Now go put that 1/4 cup to good use and make some cupcakes this weekend!

Recipe: Cocoa Brownies for a Brownieholic

My very desserty friend just got matched for residency. Hugely exciting, so to show my congratulations, I made him one of his most favorite desserts: brownies. As I mentioned in my Chocolate Chip Cookie Hunt post, he's actually eaten a WHOLE pan of brownies in the middle of the night because he couldn't resist...or stop himself once he started. I mean...who DOES that? Brownieholics, that's who. The first step is admitting you have a problem, buddy. Just sayin'.

Can we take a hot minute to appreciate the adorable plate I got for my Birthday? It's like a little me, but cuter and Frencher.

I found this quick n' easy recipe on Smitten Kitchen, and may I just say, that chick is a shark in the kitchen!

Best Cocoa Brownies
Recipe from Alice Medrich’s Bittersweet
Yield: Makes 16 larger or 25 smaller brownies

Ingredients
10 tablespoons (140 grams) unsalted butter
1 1/4 cups (250 grams) sugar
3/4 cup plus 2 tablespoons (65 grams, though some brands may weigh more) unsweetened cocoa powder (natural or Dutch-process)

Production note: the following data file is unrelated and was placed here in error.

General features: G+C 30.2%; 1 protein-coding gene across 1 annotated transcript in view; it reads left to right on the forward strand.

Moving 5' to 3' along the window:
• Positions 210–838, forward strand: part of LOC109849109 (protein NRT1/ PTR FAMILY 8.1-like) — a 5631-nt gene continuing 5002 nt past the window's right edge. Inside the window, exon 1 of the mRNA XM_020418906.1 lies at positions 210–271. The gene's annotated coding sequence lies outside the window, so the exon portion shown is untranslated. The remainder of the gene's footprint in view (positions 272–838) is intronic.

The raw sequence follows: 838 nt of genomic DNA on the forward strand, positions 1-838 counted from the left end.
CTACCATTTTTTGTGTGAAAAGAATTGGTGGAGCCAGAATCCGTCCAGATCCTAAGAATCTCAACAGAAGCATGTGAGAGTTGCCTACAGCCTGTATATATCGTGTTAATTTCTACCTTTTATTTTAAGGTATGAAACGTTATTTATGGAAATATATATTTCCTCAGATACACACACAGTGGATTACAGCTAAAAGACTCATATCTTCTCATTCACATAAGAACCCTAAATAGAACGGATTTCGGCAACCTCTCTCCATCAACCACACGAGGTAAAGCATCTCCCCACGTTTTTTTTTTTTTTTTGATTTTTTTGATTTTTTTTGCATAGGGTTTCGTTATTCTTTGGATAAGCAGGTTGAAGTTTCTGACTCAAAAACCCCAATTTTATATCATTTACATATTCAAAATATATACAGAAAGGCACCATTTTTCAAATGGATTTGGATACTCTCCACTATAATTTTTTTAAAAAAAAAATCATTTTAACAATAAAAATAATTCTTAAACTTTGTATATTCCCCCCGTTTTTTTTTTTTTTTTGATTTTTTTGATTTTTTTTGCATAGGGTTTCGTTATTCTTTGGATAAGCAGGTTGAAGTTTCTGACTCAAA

1/4 teaspoon salt (or a heaping 1/4 teaspoon flaky salt)
1/2 teaspoon pure vanilla extract
2 large eggs, cold
1/2 cup (65 grams) all-purpose flour
2/3 cup (75 grams) walnut or pecan pieces (optional...skipped this because I like my brownies sans nuts)
2/3 cup chocolate chunks or chips (optional, but I love brownies with bonus choco pieces inside so I definitely did this)

Directions
1.  Position a rack in the lower third of the oven and preheat the oven to 325°F. Line the bottom and sides of an 8×8-inch square baking pan with parchment paper or foil.
2.  Combine the butter, sugar, cocoa, and salt in a medium heatproof bowl and set the bowl in a wide skillet of barely simmering water. Stir from time to time until the butter is melted and the mixture is smooth and hot enough that you want to remove your finger fairly quickly after dipping it in to test. Remove the bowl from the skillet and set aside briefly until the mixture is only warm, not hot. It looks fairly gritty at this point, but don’t fret — it smooths out once the eggs and flour are added. Pro Tip: I made this really easy by nuking it in the microwave for 20 seconds (or until butter is mostly melted), stirred, back in for 30 secs, stirred, back in for 30 or so, until it's hot.
3.  Stir in the vanilla with a wooden spoon. Add the eggs one at a time, stirring vigorously after each one. When the batter looks thick, shiny, and well blended, add the flour and stir until you cannot see it any longer, then beat vigorously for 40 strokes with the wooden spoon or a rubber spatula. Stir in the nuts, if using. Spread evenly in the lined pan.